Load-lugging the traditional way, with Mazda’s 6 Tourer
There is little wrong with some new cars retaining their ‘Old Skool’ values, a factor that Iain Robertson, a long-standing Mazda admirer, believes is vital to keeping Mazda in the public eye, although he has concerns for the future
Me and Mazda have history. I have always liked the brand, even when I owned an RX3 rotary-engined coupe in the mid-1970s. I say ‘even’, because of the reported (but incorrect) negative reputation those early rotary models gained. In later years, I used to drive both 1300 and 818 saloon models for business use. When Datsun and Toyota products suffered from engineering inadequacies (such as recirculating-ball steering and poor damping), Mazda was among the first Japanese carmakers to employ the more accurate rack-and-pinion type and to suspend its cars somewhat more securely.
In the early-noughties, I gifted Mazda its first class victory in the annual MPG Marathon, at the controls of a Series 1 Mazda6. I repeated the task with a Mazda CX-7 and then won the event outright in the 267bhp Mazda3MPS. I used to enjoy attending Mazda launch events, until the lustre disappeared, but I still obtain the test cars on occasion, to keep abreast of developments, should there be any.
Mazda’s problem lies in the fact that since Ford dumped it during the banking crisis, having given it a vital shot in the arm from the early 1970s until the relationship ended in 2008, its only partner resides in China. Hardly a geographical hot-bed of technological fast-tracking, Mazda is currently out on a limb. The perception is clear that it has no major partner to rely on in order to whisk its quite limited model range on to a higher plane, even though it does have a technology arrangement with Toyota.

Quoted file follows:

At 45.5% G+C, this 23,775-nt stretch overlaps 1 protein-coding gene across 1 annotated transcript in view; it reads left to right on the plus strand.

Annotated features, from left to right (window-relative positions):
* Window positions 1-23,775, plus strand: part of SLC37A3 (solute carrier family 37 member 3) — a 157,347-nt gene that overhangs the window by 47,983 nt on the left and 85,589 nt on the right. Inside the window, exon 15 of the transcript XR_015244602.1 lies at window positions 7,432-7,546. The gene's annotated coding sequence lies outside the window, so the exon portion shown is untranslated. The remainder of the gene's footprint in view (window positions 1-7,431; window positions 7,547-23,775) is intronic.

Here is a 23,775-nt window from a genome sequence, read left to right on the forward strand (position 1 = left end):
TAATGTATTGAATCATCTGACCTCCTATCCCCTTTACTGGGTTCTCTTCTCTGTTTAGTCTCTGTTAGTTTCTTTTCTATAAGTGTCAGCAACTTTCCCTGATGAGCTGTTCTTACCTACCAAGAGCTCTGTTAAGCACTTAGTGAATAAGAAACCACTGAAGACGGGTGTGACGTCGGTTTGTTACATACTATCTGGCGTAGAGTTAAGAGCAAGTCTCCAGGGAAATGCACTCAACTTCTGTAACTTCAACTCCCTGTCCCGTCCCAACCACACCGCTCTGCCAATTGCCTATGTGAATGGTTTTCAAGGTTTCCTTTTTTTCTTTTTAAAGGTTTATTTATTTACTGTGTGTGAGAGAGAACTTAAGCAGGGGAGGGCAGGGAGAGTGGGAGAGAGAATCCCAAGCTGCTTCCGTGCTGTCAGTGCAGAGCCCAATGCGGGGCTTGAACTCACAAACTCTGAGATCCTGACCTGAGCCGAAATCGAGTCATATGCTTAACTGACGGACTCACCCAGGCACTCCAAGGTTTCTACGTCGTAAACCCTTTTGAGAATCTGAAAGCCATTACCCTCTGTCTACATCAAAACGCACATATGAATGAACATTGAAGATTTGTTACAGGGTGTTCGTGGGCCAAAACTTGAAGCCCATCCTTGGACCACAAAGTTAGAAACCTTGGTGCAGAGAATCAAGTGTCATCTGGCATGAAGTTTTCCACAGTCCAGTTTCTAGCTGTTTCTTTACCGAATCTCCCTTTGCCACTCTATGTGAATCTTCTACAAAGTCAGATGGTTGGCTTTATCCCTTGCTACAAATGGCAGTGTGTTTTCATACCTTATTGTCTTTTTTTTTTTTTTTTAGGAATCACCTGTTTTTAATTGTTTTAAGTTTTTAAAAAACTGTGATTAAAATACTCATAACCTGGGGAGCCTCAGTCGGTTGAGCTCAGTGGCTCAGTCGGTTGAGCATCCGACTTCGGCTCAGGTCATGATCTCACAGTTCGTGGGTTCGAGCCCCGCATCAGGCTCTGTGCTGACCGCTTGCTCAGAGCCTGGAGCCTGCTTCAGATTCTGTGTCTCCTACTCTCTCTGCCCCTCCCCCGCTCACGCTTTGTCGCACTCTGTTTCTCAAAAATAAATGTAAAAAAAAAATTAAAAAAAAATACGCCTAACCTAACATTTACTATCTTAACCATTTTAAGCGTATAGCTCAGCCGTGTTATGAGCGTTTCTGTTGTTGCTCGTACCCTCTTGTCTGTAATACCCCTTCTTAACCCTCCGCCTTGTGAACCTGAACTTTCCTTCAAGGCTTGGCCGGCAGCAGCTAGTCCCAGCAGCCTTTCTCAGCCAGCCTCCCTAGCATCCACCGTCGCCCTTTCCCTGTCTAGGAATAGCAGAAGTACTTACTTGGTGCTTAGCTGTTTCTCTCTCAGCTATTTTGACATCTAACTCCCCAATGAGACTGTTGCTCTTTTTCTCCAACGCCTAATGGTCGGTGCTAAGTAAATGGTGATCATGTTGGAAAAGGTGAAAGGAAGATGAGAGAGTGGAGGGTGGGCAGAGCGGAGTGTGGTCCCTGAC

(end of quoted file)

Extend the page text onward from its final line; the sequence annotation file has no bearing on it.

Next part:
Yet, despite incorporating lane discipline, distance cruise and autonomous braking, all features in which I can state frankly that I have only passing interest at best, after a lengthy test session in the latest Mazda6 estate car, I can tell you that I felt that I was back in something that was solidly engineered, that gave an averagely good account of itself in performance terms, and was, thankfully, unencumbered by the up-to-the-minute fripperies that all-too-soon have become official stock addenda. With Mazda, they are present but are never obvious. No. ‘Old Skool’ is perfectly fine by me… even though my earlier stated concerns still ring true.
When the current outline of the third generation car first appeared in 2012, it was gobbier, swoopier and somehow sexier than it had ever been. It felt like the landlady of The Rovers Return had finally enjoyed a shower. It was a larger car, designed to compete head-on with the Ford Mondeo and, while it ought to have won the coveted World Design of 2013, it had to be satisfied with the runner-up label. While not wishing to perpetuate a theme, very little has changed for it since 2012, even though the market has moved on considerably.
However, the 6 outline remains fairly cutting edge, which is probably a measure of how good the original design was, despite Mazda having lost its star turn creative chief to Renault. There is scarcely an angle that looks ill-proportioned, or out of place, and as a practical, load-lugging, spacious station-wagon, this version still has purpose at its core.
Its interior is about as understated as they come. Well assembled and featuring plenty of soft-touch tactility, the application of other trim materials is minimal and, what there is, is of pleasingly high quality. While conservatism exists in the cabin, complexity is kept under strict control too, with a conventional instrument binnacle containing a large speedometer flanked by an analogue rev-counter to its left and a digital twin-graphics display for water temperature, fuel contents and both mileage display and the readily accessible on-board computer read-outs on the right.
The Mazda6 is a worthy motorcar, especially in estate car form
In-cabin storage is well considered, with a deep centre bin (beneath the sliding-lid armrest), decently proportioned door pockets and a proper glove-box. In the dash-top centre is a typical palm-top type of control screen, which is activated by the MMI (man-machine interface) control dial located just behind the 6-speed manual gearstick. I feel compelled to mention that the sat-nav software that Mazda uses is awful and not in the least intuitive. Naturally, the usual stalk controls and steering wheel buttons serve regular, but minor, functions. Of course, the boot is substantial, offering from 522-litres of space with the rear seats erected, and a massive 1,664-litres when folded readily by a simple tug on the levers located in the boot. The seats split-fold for added convenience.